Getting personal with healthcare

Personalized medicine is a common buzzword these days, usually referring to the use of a patient’s genetic profile to customize an approach to disease prevention, diagnosis, treatment and management. But that definition limits the patient’s role to the molecular level. Personalized medicine should be viewed as part of the broader concept of “personalized health,” which uses genetics, family history, environmental factors and other information to guide individuals – long before they become patients – to make better, more informed health decisions. 

At the Health 2.0 conference in San Francisco last week, there was a dizzying array of mobile applications and other innovations on display, all designed to more effectively engage individuals in taking control of their health. The number of developers showcasing new applications in competitive demonstrations is evidence of the booming mHealth market and the creative start-ups who are fueling it.

As we move along the continuum – from evidence-based medicine to information-enabled medicine to intelligence-based medicine – we create the opportunity for truly personalized health.

From controlling stress to managing diet and fitness goals to adhering to medication regimens and communicating with your health insurance company – there’s definitely an app for that and more. Some of the apps even integrate with existing platforms to allow users to create personal dashboards that monitor progress on a number of fronts. I also saw examples of tools designed to improve provider-patient communications, indicating that care is moving beyond the parameters of the traditional office visit.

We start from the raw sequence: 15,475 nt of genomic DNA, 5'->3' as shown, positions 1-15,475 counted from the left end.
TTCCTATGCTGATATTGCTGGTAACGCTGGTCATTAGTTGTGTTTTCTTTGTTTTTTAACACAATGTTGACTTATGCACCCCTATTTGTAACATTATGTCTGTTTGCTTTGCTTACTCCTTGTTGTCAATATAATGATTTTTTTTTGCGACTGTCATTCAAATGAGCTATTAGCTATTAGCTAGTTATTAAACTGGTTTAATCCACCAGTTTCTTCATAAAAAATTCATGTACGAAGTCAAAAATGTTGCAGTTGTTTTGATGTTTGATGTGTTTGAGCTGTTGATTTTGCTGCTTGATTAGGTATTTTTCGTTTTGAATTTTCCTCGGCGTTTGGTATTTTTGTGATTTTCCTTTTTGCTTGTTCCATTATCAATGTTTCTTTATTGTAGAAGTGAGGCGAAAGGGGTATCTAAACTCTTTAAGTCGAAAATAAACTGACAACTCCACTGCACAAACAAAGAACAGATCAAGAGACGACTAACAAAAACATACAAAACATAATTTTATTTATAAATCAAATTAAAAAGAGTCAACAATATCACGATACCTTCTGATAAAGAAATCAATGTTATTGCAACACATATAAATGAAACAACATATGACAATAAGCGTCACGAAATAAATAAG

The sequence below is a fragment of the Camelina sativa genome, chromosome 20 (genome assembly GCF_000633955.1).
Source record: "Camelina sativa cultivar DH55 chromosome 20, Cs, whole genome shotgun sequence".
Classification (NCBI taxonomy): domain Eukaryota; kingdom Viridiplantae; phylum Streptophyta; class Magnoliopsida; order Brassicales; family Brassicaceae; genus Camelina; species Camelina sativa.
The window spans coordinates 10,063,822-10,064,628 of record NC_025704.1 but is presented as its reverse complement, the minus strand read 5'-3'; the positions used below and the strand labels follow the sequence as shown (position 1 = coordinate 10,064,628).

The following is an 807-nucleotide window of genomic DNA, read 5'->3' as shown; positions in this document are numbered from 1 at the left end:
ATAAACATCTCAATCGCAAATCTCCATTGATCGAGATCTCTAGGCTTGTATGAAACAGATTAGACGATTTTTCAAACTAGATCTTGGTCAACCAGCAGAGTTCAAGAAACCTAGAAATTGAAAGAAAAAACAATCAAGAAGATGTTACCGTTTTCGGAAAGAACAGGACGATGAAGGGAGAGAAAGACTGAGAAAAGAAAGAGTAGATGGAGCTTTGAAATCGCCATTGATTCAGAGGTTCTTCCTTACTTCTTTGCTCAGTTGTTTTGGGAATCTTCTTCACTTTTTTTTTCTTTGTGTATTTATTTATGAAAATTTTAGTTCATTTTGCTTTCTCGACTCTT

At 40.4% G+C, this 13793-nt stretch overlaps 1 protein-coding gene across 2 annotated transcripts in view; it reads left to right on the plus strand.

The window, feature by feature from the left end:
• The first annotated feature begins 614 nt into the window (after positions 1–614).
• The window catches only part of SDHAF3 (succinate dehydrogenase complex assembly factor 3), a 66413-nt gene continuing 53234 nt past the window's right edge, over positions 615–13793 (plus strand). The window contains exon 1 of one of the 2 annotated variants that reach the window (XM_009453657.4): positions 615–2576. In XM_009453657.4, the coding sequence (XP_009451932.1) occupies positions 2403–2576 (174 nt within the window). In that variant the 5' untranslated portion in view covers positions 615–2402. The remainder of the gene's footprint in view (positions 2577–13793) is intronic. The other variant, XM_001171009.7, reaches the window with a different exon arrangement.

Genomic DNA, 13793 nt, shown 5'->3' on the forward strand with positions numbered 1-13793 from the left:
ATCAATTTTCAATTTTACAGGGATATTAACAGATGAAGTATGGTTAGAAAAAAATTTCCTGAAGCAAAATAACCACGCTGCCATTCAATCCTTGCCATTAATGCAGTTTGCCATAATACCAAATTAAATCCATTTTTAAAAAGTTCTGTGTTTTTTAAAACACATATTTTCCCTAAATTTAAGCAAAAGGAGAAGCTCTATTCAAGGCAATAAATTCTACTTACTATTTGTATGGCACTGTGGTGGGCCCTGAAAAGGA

Technology and social media are also having an impact on drug development and clinical trials. There are literally hundreds of disease-specific online groups where patients can share information, including details on adverse reactions and side effects. Platforms such as PatientsLikeMe are amassing large amounts of real-world, outcomes-based data that can be leveraged to improve the care that patients receive, and the industry is beginning to see value in these nontraditional sources.

There are dozens of public and private initiatives exploring the relatively new field of translational genomics, which employs the innovative advances arising from the Human Genome Project and applies them to the development of diagnostics, prognostics and therapies for cancer, neurological disorders, diabetes and other complex diseases. Genome-based research – such as the study of biomarkers – is already enabling medical researchers to develop more effective diagnostic tools, to better understand the health needs of people based on their individual genetic make-ups and to design new treatments for disease.

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